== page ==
Start of the Kinetic Sculpture Race

Solstice Kinetic Sculpture Race

When: June 21, 2014 event day schedule

Where: Union Reservoir, Longmont, Colorado. The cost is $10 per car and $2 for bicyclists and pedestrians and can be paid at the entrance to the reservoir.

What: Teams build human powered vehicles that must complete a course that goes over land, water, and various other obstacles (both intended and otherwise). Teams are scored on how fast they complete the course, how well/interesting their craft is put together, the “funness” of their theme/costumes, and numerous other qualities as judged by various individuals who have been deemed experts in their kinetics related field of study.

The official 2013 course map.

Why: Boy, that is a good question. There isn’t any real need for kinetics beyond a bunch of people who want, for just one day out of the year, to dress up like A: wizards B: characters from “The Rocky Horror Picture Show” C: sharks and/or D: their favorite childhood cartoon characters and show off the contraptions they spent a moderate amount of time and effort and countless trips to Home Depot that, in their mind, is the perfect solution to the kinetics equation. Also, the feeling of pride and satisfaction from the cheering of the crowd when finishing the race is incredible. Even if your craft goes 10 feet into the water and breaks into a jumble mess of Styrofoam and PVC pipe the crowd goes wild because every spectator on the beach is thinking to themselves “I am jealous of that guy in the water right now because he is having a wonderful time despite/because of the fact that his craft experienced a sudden, widespread massive structural failure. Also his Battlestar Galactica outfit is soaked.”

Who: YOU! New teams are are always welcome to join in the fun. Don’t think that you need to own an aluminum welding operation to build a craft. Sure, that helps, but many of the crafts start out as that old canoe/bicycle that has been sitting in the back of your garage for the past 10 years that you have been debating “should I A: throw it away B: try and give it to Goodwill or C: leave it on the curb with a FREE sign and hope that someone magically takes it away  in the middle of the night?”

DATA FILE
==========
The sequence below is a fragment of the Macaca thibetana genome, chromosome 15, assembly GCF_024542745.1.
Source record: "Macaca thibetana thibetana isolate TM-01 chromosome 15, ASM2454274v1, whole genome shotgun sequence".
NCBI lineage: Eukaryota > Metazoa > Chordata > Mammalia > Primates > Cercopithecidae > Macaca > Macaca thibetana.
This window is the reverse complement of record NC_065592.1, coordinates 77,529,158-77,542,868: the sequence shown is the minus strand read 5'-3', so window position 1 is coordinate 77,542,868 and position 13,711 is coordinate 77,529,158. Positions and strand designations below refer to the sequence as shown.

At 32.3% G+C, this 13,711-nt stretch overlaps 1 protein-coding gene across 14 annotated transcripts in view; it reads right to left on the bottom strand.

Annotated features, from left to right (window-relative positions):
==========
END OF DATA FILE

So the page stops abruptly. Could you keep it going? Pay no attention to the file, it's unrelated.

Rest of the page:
So that covers the basics. Since you have read this far, the next step is to explain more about how to build a craft.

FIRST RULE OF KINETICS: DON’T LET ANYONE TELL YOU SOMETHING IS A BAD IDEA.

Kinetics is about trying new things. Sometimes they work and sometimes they don’t, but a lot of crafts that look like they are ready to fall apart before the race starts finish the race beyond most people’s expectations. Some vehicles that look well constructed will fail because of unforeseen mechanical problems. Creativity is highly rewarded.

SECOND RULE OF KINETICS: YOUR CRAFT NEEDS TO FLOAT ON THE WATER.

OK, I suppose that in theory a craft could be constructed that uses hydrofoil effects so perfectly that it literally skips across the water, but I haven’t seen any crafts use this approach. (Somebody prove me wrong here– see rule number one.)  So one way or another your craft is going to have to displace water. Without getting too technical here, the weight of the entire craft needs to be less than the weight of the water it can displace. In my personal experience, your craft will perform better if it can displace at least twice as much water as it needs to in order to account for waves, motion on the craft, and random people shooting water guns at you. Also the further away from the center of gravity the water is displaced the more stable your craft will move over the water.

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This craft  doesn’t have enough buoyancy, and it is not distributed correctly

Here is a list of common materials that displace water: canoes, kayaks, pontoons, Styrofoam, two liter soda bottles (empty, with the caps on helps), five gallon water bottles. This is not by any means a complete list.  Anything that floats on water will keep you afloat, although using dead fish won’t win you any awards because none of the judges will come within 50 feet of your craft.

THIRD RULE OF KINETICS: YOUR CRAFT NEEDS TO GO OVER LAND.

If you build a small enough craft you can just pick it up and run with it over the land portion of the course. A kayak is a perfect example, but it won’t give you any points for engineering or creativity. Technically you could just swim and run the course, but if you are considering this approach you would be better suited to enter in a local triathlon.

The most efficient method for moving something across land is the trusty wheel. Bicycle wheels are the most common, but anything that is round and structurally sound can be used including plywood, plastic, and even Styrofoam.

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These wheels are made out of Styrofoam. This setup allows for the wheels to provide buoyancy for the craft in the water.

FOURTH RULE OF KINETICS: YOU NEED A THEME

A large portion of the final score involves your team’s theme. This includes the craft itself, team costumes, and the overall experience. The more crazy the idea the better. What makes a good theme? Current events (“Polar Vortex” anyone?), celebrities acting badly (Justin Bieber comes to mind), and combinations of unrelated topics (“Spock-toberfest” was a theme a few years ago) are all good brainstorming techniques to build a fun theme. The best scoring themes come from teams that create their own alternate reality on the day of the race. Here are some images of kinetics crafts that have good themes. (not all of these are from the Longmont/Boulder race, but they look great!)